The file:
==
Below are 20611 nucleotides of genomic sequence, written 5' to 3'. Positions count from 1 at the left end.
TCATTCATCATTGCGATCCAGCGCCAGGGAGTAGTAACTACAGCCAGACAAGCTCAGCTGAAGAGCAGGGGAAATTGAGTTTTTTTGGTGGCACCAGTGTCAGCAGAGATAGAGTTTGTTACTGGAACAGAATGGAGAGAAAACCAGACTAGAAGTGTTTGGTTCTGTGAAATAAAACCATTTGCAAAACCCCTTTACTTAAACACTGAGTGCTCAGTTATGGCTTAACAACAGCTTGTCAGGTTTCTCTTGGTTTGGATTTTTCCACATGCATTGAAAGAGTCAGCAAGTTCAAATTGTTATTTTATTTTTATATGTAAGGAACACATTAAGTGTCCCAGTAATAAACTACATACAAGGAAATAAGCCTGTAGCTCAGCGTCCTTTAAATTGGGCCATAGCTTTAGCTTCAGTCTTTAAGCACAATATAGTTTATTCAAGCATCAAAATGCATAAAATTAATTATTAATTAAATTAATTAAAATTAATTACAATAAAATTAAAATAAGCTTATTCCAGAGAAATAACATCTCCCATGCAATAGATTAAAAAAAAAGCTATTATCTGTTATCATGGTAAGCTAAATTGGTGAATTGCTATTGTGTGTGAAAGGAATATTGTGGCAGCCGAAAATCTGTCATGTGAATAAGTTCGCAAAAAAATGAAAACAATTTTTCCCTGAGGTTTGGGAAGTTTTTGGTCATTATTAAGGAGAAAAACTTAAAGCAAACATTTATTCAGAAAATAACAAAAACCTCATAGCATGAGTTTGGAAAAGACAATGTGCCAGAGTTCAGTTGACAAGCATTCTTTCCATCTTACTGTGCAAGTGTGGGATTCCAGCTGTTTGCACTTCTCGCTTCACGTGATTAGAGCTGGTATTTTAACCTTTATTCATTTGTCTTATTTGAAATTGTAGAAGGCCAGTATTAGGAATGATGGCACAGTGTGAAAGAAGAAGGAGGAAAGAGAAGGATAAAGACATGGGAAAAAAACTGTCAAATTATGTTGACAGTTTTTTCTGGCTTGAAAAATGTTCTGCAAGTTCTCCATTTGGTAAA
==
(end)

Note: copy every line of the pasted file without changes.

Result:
Below are 20611 nucleotides of genomic sequence, written 5' to 3'. Positions count from 1 at the left end.
TCATTCATCATTGCGATCCAGCGCCAGGGAGTAGTAACTACAGCCAGACAAGCTCAGCTGAAGAGCAGGGGAAATTGAGTTTTTTTGGTGGCACCAGTGTCAGCAGAGATAGAGTTTGTTACTGGAACAGAATGGAGAGAAAACCAGACTAGAAGTGTTTGGTTCTGTGAAATAAAACCATTTGCAAAACCCCTTTACTTAAACACTGAGTGCTCAGTTATGGCTTAACAACAGCTTGTCAGGTTTCTCTTGGTTTGGATTTTTCCACATGCATTGAAAGAGTCAGCAAGTTCAAATTGTTATTTTATTTTTATATGTAAGGAACACATTAAGTGTCCCAGTAATAAACTACATACAAGGAAATAAGCCTGTAGCTCAGCGTCCTTTAAATTGGGCCATAGCTTTAGCTTCAGTCTTTAAGCACAATATAGTTTATTCAAGCATCAAAATGCATAAAATTAATTATTAATTAAATTAATTAAAATTAATTACAATAAAATTAAAATAAGCTTATTCCAGAGAAATAACATCTCCCATGCAATAGATTAAAAAAAAAGCTATTATCTGTTATCATGGTAAGCTAAATTGGTGAATTGCTATTGTGTGTGAAAGGAATATTGTGGCAGCCGAAAATCTGTCATGTGAATAAGTTCGCAAAAAAATGAAAACAATTTTTCCCTGAGGTTTGGGAAGTTTTTGGTCATTATTAAGGAGAAAAACTTAAAGCAAACATTTATTCAGAAAATAACAAAAACCTCATAGCATGAGTTTGGAAAAGACAATGTGCCAGAGTTCAGTTGACAAGCATTCTTTCCATCTTACTGTGCAAGTGTGGGATTCCAGCTGTTTGCACTTCTCGCTTCACGTGATTAGAGCTGGTATTTTAACCTTTATTCATTTGTCTTATTTGAAATTGTAGAAGGCCAGTATTAGGAATGATGGCACAGTGTGAAAGAAGAAGGAGGAAAGAGAAGGATAAAGACATGGGAAAAAAACTGTCAAATTATGTTGACAGTTTTTTCTGGCTTGAAAAATGTTCTGCAAGTTCTCCATTTGGTAAA